Vancouver’s TSS Rovers gives you chance to own part of pro soccer team

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Swangard Stadium’s pro team looks to follow the German football model, where it is the fans who decide the direction and culture of the team

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Ask a North American sports fan if they know FC Köln – that’s what the locals pronounced “EF-tsay koeln – and you’ll likely get a raised, drooped eyebrow.


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Die Geißböcke (The Billy Goats) in Cologne, Germany is the fourth largest club in the Bundesliga with 100,000 members and the first team to win the league title again in the 1960s.

But mention the Green Bay Packers, and there’s instant recognition, even for non-sports fans. Lambo curly. Vince Lombardi. Aaron Rodgers. Brett Favre. A town-owned soccer team whose population barely exceeds the members of the Cologne team.

Like Cologne and every other club in the Bundesliga, it is a team owned by the people.

This battle to help people understand this common European connection is what Colin Elms and Will Cromack are facing as they attempt to transform TSS Rovers into unprecedented territory: “To be the first Canadian football club to collaborate directly with their supporters, giving them a voice in the development of the club, players and culture “.

On Tuesday, the organization will announce a bid to buy shares in a trust fund that will help manage the men’s and women’s teams that will play in the newly formed BC semi-league. Due to the legal aspects involved, the process isn’t quite as simple as charging a credit card to a GoFundMe campaign, and instead is powered by Canadian equity crowdfunding platform FrontFundr.


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“It was great that people understood it more from an NFL point of view,” said Cromack, coach/GM/co-founder of Rovers.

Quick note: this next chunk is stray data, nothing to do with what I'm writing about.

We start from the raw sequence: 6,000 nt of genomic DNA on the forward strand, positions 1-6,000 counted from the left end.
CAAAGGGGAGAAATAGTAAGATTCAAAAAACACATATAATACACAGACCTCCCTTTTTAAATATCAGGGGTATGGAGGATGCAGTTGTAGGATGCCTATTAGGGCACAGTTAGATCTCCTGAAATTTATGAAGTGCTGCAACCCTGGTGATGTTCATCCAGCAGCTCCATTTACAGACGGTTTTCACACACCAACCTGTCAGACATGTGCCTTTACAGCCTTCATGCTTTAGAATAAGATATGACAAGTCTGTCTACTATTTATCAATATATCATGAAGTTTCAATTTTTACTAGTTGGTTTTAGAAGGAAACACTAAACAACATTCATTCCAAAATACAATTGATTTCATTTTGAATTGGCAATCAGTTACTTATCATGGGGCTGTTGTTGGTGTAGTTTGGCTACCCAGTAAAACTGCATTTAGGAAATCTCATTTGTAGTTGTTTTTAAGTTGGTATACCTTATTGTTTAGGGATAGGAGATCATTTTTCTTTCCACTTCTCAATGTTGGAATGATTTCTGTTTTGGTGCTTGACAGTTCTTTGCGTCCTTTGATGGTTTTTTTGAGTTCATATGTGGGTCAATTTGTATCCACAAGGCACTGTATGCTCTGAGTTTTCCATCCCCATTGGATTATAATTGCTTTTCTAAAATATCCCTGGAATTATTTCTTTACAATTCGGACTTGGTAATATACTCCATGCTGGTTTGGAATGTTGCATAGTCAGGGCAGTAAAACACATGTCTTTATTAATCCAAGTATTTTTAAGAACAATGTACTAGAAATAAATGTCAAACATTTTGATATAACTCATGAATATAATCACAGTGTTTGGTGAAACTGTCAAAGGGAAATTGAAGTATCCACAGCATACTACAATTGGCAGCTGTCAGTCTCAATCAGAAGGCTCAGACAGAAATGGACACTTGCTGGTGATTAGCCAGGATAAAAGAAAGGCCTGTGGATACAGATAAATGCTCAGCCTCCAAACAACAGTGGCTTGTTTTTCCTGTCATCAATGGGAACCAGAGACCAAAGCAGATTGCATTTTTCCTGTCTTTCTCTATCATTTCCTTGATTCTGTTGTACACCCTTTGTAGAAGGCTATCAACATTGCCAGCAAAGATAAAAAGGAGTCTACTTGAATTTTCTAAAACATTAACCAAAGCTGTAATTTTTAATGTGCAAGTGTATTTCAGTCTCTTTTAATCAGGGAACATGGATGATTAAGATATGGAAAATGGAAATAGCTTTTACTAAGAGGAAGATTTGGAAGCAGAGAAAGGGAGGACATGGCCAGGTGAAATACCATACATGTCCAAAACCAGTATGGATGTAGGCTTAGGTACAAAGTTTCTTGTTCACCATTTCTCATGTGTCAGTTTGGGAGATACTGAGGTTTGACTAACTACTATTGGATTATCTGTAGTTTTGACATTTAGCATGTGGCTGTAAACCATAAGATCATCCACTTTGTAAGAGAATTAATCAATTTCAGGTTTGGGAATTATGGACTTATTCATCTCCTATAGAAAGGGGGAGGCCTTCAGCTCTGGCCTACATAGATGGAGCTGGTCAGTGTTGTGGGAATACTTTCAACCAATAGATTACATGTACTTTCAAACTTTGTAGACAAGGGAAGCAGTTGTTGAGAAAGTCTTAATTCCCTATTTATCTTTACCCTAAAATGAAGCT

We’re like ‘Listen – Alphonso Davies, you know, that guy that everyone in the country knows? He plays for a club in which the fans own 50% of his ownership. And she’s like, “What, are you kidding me?” “

Until 1998, German clubs were historically run by their member associations when the 50+1 rule was introduced, which allowed private or corporate investors – a maximum of 49 percent. To start, Rovers are reimbursing 38 percent, with a focus on 49, as guidance from BC Soccer.

The Victoria Highlanders, who will also play in the BC Premier League this year, tried it in 2014, but the club quickly disintegrated and did not include joint ownership when it started again after a season.


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The Canadian Premier League’s Valor FC is arguably run by a community, with the Winnipeg Blue Bombers running – one of three state-owned teams in the Canadian Football League, the other being the Saskatchewan Rogriders and Edmonton Elks.

That was always the goal when Elmes – who founded Richmond-based TSS Academy in 1997 – and Cromack decided to form a professional team in 2017 to fill a void in Canadian football. All players were under 24 years old, and they were all Canadian, either by birth or immigration status. They founded the Soul Rovers community investment cooperative, but it remained mostly a vague idea until local attorney and board member, Mike Stevens, got involved and, in the downturn afforded by the pandemic, helped them find their way forward.